Gregory VII (around 1020 to 1085), Pope from 1073 to 1085.

Viktor III (around 1027 to 1087), Pope from 1086 to 1087.

Urban II (around 1042 to 1099), Pope from 1088 to 1099.

Paschal II (d. 1118), Pope from 1099 to 1118.

Gelasius II (around 1058 to 1119), Pope from 1118 to 1119.

Kalixt II. (Around 1060 to 1124), Pope from 1119 to 1124.

Honorius II (around 1060 to 1130), Pope from 1124 to 1130.

Innocent II (around 1116 to 1143), Pope from 1130 to 1143.

Celestine II (d. 1144), Pope from 1143 to 1144.

Lucius II (d. 1145), Pope from 1144 to 1145.

Eugene III. (died 1153), Pope from 1145 to 1153.

Anastasius IV (died 1154), Pope from 1153 to 1154.

Hadrian IV (around 1100 to 1159), Pope from 1154 to 1159.

Alexander III (around 1105 to 1181), Pope from 1159 to 1181.

Lucius III. (around 1097 to 1185), Pope from 1181 to 1185.

Urban III. (around 1120 to 1187), Pope from 1185 to 1187.

Gregory VIII (around 1100 to 1187), Pope in 1187.

Clement III. (died 1191), Pope from 1187 to 1191.

Celestine III. (around 1106 to 1198), Pope from 1191 to 1198.

Innocent III. (1161-1216), Pope from 1198 to 1216.

Honorius III. (around 1160 to 1227), Pope from 1216 to 1227.

Gregory IX. (around 1167 to 1241), Pope from 1227 to 1241.

Celestine IV (died 1241), Pope in 1241.

Innocent IV (around 1195 to 1254), Pope from 1243 to 1254.

Alexander IV (around 1199 to 1261), Pope from 1254 to 1261.

Urban IV (around 1200 to 1264), Pope from 1261 to 1264.

Clement IV (died 1268), Pope from 1265 to 1268.

Gregory X. (1210-1276), Pope from 1271 to 1276.

Innocent V (1225-1276), Pope in 1276.

Hadrian V (around 1205 to 1276), Pope in 1276.

John XXI. (around 1205 to 1277), Pope from 1276 to 1277.

Nicholas III (around 1210/1220 to 1280), Pope from 1277 to 1280.

Martin IV (around 1210 to 1285), Pope from 1281 to 1285.

Honorius IV (around 1210 to 1287), Pope from 1285 to 1287.

Nicholas IV (1227-1292), Pope from 1288 to 1292.

Celestine V (1209 – 1296), Pope from July 1294 until his resignation in December 1294.

Boniface VIII (1235-1303), Pope from 1294 to 1303.

Benedict XI. (1240 – 1304), Pope from 1303 to 1304.

Clement V (around 1264 to 1314), Pope from 1305 to 1314.

John XXII. (1245/1249 – 1334), Pope from 1316 to 1334.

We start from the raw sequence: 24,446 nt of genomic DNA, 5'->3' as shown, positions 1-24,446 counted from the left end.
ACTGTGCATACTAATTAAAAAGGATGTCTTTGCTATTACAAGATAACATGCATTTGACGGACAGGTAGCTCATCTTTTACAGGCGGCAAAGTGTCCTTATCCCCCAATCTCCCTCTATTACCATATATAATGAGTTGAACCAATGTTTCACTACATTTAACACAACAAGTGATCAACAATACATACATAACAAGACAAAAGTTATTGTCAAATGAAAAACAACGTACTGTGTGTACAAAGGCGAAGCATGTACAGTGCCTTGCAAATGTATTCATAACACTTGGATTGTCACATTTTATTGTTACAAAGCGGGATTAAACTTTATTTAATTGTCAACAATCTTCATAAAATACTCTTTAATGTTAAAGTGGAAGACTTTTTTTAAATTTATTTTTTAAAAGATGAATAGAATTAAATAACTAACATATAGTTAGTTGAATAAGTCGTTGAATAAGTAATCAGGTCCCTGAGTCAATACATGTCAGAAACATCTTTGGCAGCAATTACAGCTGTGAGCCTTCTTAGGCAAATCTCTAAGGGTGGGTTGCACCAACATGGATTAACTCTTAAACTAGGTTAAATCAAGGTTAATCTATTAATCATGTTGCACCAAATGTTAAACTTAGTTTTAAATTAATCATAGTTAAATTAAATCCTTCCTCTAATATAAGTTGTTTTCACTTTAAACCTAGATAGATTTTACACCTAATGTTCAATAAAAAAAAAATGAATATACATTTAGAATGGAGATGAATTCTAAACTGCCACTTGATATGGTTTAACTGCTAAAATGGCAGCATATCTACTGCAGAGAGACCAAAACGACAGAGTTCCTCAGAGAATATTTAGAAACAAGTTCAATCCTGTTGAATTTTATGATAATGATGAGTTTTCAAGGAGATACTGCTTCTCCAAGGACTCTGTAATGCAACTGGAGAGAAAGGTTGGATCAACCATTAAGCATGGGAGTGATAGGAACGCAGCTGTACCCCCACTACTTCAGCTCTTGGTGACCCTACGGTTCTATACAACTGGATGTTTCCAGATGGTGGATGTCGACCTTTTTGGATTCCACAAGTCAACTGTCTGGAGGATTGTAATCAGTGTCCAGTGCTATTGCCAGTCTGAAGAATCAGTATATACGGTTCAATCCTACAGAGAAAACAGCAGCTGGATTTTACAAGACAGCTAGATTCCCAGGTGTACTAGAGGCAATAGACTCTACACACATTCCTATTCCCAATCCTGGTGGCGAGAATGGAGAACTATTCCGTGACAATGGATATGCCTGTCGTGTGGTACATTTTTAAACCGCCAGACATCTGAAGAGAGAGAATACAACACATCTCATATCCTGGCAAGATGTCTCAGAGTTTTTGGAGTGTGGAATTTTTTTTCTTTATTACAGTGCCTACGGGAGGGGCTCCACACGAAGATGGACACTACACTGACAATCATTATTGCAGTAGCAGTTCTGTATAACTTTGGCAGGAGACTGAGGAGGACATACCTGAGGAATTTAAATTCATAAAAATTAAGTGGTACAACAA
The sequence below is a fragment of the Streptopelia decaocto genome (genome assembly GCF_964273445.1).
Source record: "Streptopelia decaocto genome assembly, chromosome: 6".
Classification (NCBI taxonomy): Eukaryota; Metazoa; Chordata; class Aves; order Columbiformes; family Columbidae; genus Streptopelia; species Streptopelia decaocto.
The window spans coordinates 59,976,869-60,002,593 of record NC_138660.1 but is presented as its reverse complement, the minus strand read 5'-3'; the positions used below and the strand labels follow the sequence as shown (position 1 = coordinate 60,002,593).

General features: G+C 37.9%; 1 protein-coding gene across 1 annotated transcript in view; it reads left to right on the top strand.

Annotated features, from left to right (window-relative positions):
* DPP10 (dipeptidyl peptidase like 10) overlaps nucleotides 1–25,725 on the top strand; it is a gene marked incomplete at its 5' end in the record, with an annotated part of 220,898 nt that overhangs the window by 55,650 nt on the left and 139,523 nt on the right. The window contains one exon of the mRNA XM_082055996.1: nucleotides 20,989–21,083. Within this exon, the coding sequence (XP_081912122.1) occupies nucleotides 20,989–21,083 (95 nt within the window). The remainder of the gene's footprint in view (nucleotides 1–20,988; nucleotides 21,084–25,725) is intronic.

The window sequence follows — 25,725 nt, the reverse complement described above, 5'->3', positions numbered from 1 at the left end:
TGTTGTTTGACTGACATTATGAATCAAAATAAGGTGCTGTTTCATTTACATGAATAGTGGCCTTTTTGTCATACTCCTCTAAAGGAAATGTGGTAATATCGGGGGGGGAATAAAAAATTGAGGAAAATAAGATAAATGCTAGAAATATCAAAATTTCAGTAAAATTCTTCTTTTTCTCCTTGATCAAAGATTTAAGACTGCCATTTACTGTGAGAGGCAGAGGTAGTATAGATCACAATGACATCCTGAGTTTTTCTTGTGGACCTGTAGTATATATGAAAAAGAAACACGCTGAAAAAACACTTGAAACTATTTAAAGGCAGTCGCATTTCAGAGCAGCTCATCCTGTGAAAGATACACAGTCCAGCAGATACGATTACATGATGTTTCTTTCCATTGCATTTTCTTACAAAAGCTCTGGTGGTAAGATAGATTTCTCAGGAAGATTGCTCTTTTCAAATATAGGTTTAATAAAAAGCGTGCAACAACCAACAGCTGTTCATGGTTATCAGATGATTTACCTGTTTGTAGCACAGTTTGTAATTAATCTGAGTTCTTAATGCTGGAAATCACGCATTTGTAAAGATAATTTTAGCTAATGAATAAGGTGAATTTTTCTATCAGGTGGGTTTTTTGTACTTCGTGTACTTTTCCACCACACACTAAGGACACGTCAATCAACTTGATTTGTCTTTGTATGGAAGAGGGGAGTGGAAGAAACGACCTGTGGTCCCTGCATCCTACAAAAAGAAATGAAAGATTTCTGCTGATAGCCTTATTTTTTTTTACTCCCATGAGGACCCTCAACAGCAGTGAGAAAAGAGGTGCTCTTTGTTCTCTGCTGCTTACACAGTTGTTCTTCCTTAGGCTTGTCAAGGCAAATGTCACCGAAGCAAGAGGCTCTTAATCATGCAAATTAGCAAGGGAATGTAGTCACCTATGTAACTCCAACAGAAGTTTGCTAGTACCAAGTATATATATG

Benedict XII. (around 1285 to 1342), Pope from 1334 to 1342.

Clement VI. (around 1290 to 1352), Pope from 1342 to 1352.

Innocent VI. (1285/1292 to 1362), Pope from 1352 to 1362.

Urban V (1310-1370), Pope from 1362-1370.

Gregory XI. (1329-1378), Pope from 1370 to 1378.

Urban VI. (around 1318 to 1389), Pope from 1378 to 1389.

Boniface IX (1350 – 1404), Pope from 1389 to 1404.

Innocent VII (1336-1406), Pope from 1404 to 1406.

Gregory XII. (1335-1417), Pope from 1406 to 1415.

Martin V (1368 – 1431), Pope from 1417 to 1431.

Eugene IV (1383 – 1447), Pope from 1431 to 1447.

Nicholas V (1397 – 1455), Pope from 1447 to 1455.

Kalixt III. (1378 – 1458), Pope from 1455 to 1458.

Pius II (1405 – 1464), Pope from 1458 to 1464.

Paul II (1417-1471), Pope from 1464 to 1471.

Sixtus IV (1414 – 1484), Pope from 1471 to 1484.

Innocent VIII (1432-1492), Pope from 1484 to 1492.

Alexander VI. (1430 – 1503), Pope from 1492 to 1503.

Pius III (1439-1503), Pope in 1503.

Julius II (1443-1513), Pope from 1503 to 1513.

Leo X (1475-1521), Pope from 1513 to 1521.

Hadrian VI. (1459-1523), Pope from 1522 to 1523.

Clement VII (1478-1534), Pope from 1523 to 1534.

Paul III (1468-1549), Pope from 1534 to 1549.

Julius III. (1487 – 1555), Pope from 1550 to 1555.

Marcellus II. (1501-1555), Pope in 1555.

Paul IV (1476 – 1559), Pope from 1555 to 1559.

Pius IV (1499-1565), Pope from 1559 to 1565.

Pius V (1504-1572), Pope from 1566 to 1572.

Gregory XIII. (1502 – 1585), Pope from 1572 to 1585.

Sixtus V (1521-1590), Pope from 1585 to 1590.

Urban VII (1521-1590), Pope in 1590.

Gregory XIV (1535 – 1591), Pope from 1590 to 1591.

Innocent IX. (1519 – 1591), Pope from 1591 to 1591.

Clement VIII (1536-1605), Pope from 1592 to 1605.

Leo XI. (1535-1605), Pope in 1605.

Paul V (1552-1621), Pope from 1605 to 1621.

Gregory XV. (1554-1623), Pope from 1621 to 1623.